First school COVID case this year prompts concerns; WECHU wants to keep in-person learning
Some Amherstburg parents and students are slightly more worried after a COVID-19 case was already reported at a local elementary school in the first week back to class..
The Windsor-Essex Catholic District School Board dismissed 57 students from Stella Maris Catholic Elementary School in Amherstburg after receiving notification from the health unit of a confirmed case of COVID-19 on Wednesday.
The WECDSB says 26 students were from one class, and the other 31 were from a bus cohort.
Student Marissa Lucas says she is “somewhat worried” because some of the kids sent home were in her class but says she is comfortable being in school.
“I’m double vaccinated and I know that everything is gonna to be ok,” she says.
Windsor-Essex County Health Unit CEO Nicole Dupuis says protocols and guidance for dismissal are mostly the same as last year, except this year there is an assessment of vaccination status.
“It potentially can change the duration if individuals have to isolate,” says Dupuis.
PROVINCIAL GUIDANCE FOR COVID CASES IN SCHOOLS
The Ontario government released “COVID-19 Guidance: School Case, Contact and Outbreak Management,” on Aug. 11, stating that individuals who are fully vaccinated and asymptomatic are not required to isolate after a high-risk exposure to the virus.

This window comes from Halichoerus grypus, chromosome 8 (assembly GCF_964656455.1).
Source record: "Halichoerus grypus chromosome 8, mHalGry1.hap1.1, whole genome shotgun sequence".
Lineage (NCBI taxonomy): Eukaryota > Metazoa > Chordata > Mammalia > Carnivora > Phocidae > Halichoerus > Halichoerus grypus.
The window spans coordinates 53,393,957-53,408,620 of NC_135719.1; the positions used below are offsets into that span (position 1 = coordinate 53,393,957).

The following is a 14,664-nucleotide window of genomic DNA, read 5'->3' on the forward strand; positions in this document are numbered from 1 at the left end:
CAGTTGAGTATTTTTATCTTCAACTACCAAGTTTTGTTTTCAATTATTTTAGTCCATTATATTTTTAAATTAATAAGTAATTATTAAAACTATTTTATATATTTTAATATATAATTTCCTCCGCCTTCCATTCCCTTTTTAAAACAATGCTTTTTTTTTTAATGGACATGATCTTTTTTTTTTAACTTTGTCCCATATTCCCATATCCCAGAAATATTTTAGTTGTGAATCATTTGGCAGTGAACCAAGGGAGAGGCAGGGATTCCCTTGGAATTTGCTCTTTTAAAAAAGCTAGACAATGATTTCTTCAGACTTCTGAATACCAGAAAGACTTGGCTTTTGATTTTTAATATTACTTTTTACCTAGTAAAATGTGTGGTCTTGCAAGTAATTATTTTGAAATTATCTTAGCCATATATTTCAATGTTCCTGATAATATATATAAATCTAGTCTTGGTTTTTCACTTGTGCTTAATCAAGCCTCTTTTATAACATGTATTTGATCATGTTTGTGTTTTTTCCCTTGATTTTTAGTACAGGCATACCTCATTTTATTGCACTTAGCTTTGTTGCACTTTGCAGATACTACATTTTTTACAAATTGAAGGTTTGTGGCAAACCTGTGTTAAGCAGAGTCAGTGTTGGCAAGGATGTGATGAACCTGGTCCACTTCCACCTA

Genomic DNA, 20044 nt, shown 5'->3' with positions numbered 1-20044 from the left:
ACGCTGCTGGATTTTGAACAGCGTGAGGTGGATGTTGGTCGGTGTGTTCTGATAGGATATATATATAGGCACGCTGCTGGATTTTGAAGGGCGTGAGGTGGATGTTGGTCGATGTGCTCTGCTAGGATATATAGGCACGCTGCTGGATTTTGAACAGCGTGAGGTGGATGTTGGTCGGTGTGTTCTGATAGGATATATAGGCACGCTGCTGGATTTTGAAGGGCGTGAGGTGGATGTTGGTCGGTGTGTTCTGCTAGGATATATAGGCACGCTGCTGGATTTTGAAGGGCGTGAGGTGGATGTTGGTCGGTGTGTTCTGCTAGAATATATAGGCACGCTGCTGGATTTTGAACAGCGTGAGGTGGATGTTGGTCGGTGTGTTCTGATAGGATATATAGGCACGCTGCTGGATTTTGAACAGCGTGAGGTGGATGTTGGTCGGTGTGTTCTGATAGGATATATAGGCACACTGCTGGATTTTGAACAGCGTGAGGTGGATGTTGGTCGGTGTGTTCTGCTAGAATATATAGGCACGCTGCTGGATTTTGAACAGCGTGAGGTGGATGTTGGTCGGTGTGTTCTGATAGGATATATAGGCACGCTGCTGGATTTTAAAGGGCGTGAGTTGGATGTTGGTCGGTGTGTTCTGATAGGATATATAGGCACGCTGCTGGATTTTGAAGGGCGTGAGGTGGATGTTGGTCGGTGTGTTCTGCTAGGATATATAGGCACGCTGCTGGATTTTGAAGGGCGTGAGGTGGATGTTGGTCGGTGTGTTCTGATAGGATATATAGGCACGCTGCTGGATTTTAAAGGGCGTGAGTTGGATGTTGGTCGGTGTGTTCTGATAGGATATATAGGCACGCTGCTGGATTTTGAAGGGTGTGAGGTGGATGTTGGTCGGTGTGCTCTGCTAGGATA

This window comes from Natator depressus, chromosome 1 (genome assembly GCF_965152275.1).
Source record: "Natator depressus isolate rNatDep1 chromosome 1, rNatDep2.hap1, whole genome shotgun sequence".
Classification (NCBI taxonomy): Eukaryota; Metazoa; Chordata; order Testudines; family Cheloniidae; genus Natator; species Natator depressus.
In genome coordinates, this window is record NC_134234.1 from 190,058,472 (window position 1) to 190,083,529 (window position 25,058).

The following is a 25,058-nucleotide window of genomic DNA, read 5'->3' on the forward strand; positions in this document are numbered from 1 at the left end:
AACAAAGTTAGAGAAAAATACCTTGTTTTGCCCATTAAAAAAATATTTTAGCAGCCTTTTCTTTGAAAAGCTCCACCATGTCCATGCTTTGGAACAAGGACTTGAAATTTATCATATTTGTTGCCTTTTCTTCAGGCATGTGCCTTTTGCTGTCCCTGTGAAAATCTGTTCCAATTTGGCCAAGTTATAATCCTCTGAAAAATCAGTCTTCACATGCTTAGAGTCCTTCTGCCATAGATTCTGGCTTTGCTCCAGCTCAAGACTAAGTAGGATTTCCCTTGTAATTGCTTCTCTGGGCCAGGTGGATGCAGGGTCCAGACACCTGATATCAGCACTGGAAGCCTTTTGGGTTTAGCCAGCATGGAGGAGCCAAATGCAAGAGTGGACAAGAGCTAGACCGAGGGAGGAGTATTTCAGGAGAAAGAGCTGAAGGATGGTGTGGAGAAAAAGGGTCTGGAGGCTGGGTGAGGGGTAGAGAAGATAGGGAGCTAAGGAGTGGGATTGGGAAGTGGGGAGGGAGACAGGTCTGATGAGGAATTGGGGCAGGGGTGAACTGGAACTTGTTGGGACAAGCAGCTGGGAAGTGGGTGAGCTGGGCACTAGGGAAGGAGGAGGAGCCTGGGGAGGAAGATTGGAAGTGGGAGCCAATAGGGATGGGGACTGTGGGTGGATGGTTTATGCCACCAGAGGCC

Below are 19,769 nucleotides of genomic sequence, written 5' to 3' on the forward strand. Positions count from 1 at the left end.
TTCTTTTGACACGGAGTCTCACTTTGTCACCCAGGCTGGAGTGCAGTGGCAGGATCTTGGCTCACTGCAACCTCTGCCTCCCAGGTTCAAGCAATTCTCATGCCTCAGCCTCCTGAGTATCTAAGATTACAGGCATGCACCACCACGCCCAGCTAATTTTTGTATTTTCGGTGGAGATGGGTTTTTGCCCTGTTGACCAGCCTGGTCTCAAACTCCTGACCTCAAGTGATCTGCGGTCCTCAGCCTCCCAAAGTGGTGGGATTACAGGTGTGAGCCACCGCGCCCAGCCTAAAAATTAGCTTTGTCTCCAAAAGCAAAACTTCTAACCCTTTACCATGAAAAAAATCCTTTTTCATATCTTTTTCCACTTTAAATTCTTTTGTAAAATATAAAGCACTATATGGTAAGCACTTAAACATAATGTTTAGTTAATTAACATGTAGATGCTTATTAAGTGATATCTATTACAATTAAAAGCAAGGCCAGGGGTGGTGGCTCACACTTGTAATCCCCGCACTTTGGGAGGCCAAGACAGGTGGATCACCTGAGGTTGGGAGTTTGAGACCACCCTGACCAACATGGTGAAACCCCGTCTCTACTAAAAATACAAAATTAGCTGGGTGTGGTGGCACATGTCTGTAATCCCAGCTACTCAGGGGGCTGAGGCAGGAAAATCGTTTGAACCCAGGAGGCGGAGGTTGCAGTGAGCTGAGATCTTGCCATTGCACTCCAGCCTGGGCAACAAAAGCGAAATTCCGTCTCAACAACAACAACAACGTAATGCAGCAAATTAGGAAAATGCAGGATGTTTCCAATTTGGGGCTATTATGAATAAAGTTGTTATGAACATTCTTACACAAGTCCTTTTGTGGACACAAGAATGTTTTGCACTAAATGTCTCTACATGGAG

Therefore, they would not need to be dismissed from school.
In addition, household members who live with a student that has been exposed to the virus do not need to self-isolate if they are fully vaccinated.
Those who are not fully immunized and were exposed to COVID-19 as a high-risk contact must isolate for 10 days. The guidelines indicate testing is recommended on day seven of their isolation period and the isolation should begin on the last day of the known exposure.
If a cohort contains students who are not vaccinated, or the immunization coverage is unknown, individual Public Health Units can choose to dismiss the cohort entirely.
Amherstburg parent Rachel Taylor says she is “a little uncomfortable still with our son going to school” because he is under the age of 12 and not yet eligible to receive a vaccine.
Another parent Lori Ouellette, says she is confident the right protocols are in place.
“My kids are coming back to school today,” says Ouellette. “I’m bringing them back. I’m confident the school is doing everything they can to minimize contact with keeping cohorts together and keeping spread hopefully to a minimum”.
WILL SCHOOLS BE FORCED TO CLOSE TO IN-PERSON LEARNING?
Something else on parents minds is how long schools will remain open for in-person learning this year.
“It’ll probably be happening everywhere so we’ll see if the schools s close back down or not,” said parent Josh Kay.
Windsor-Essex medical officer of health Dr. Wajid Ahmed says it’s possible for classes to have to go back online, but “definitely something that none of us want.”
“At this time we’re not contemplating that, we’re hoping that things will continue to improve in the community, in the school system to get the best education possible.
With files from CTV Windsor's Bob Bellacicco and CTVNewsToronto.ca.